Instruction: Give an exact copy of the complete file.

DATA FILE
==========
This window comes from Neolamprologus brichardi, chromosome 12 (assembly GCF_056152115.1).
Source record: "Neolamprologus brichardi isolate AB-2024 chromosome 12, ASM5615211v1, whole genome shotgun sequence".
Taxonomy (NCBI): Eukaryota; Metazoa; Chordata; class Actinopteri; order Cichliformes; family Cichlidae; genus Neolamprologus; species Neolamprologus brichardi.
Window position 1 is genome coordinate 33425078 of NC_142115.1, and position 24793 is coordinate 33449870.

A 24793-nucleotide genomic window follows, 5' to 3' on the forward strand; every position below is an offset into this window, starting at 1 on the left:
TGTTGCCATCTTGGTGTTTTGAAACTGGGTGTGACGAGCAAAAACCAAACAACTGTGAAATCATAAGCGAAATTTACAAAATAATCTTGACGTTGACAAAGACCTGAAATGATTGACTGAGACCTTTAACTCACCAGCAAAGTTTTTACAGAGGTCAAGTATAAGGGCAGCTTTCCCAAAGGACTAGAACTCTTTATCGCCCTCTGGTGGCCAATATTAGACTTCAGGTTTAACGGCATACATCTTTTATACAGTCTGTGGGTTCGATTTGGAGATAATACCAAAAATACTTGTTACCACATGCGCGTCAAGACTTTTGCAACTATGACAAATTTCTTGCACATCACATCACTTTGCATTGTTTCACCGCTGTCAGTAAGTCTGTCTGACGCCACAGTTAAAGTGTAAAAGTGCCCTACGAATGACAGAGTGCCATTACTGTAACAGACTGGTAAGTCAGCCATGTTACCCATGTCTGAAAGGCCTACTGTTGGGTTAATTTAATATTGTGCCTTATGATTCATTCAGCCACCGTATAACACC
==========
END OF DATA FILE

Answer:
This window comes from Neolamprologus brichardi, chromosome 12 (assembly GCF_056152115.1).
Source record: "Neolamprologus brichardi isolate AB-2024 chromosome 12, ASM5615211v1, whole genome shotgun sequence".
Taxonomy (NCBI): Eukaryota; Metazoa; Chordata; class Actinopteri; order Cichliformes; family Cichlidae; genus Neolamprologus; species Neolamprologus brichardi.
Window position 1 is genome coordinate 33425078 of NC_142115.1, and position 24793 is coordinate 33449870.

A 24793-nucleotide genomic window follows, 5' to 3' on the forward strand; every position below is an offset into this window, starting at 1 on the left:
TGTTGCCATCTTGGTGTTTTGAAACTGGGTGTGACGAGCAAAAACCAAACAACTGTGAAATCATAAGCGAAATTTACAAAATAATCTTGACGTTGACAAAGACCTGAAATGATTGACTGAGACCTTTAACTCACCAGCAAAGTTTTTACAGAGGTCAAGTATAAGGGCAGCTTTCCCAAAGGACTAGAACTCTTTATCGCCCTCTGGTGGCCAATATTAGACTTCAGGTTTAACGGCATACATCTTTTATACAGTCTGTGGGTTCGATTTGGAGATAATACCAAAAATACTTGTTACCACATGCGCGTCAAGACTTTTGCAACTATGACAAATTTCTTGCACATCACATCACTTTGCATTGTTTCACCGCTGTCAGTAAGTCTGTCTGACGCCACAGTTAAAGTGTAAAAGTGCCCTACGAATGACAGAGTGCCATTACTGTAACAGACTGGTAAGTCAGCCATGTTACCCATGTCTGAAAGGCCTACTGTTGGGTTAATTTAATATTGTGCCTTATGATTCATTCAGCCACCGTATAACACC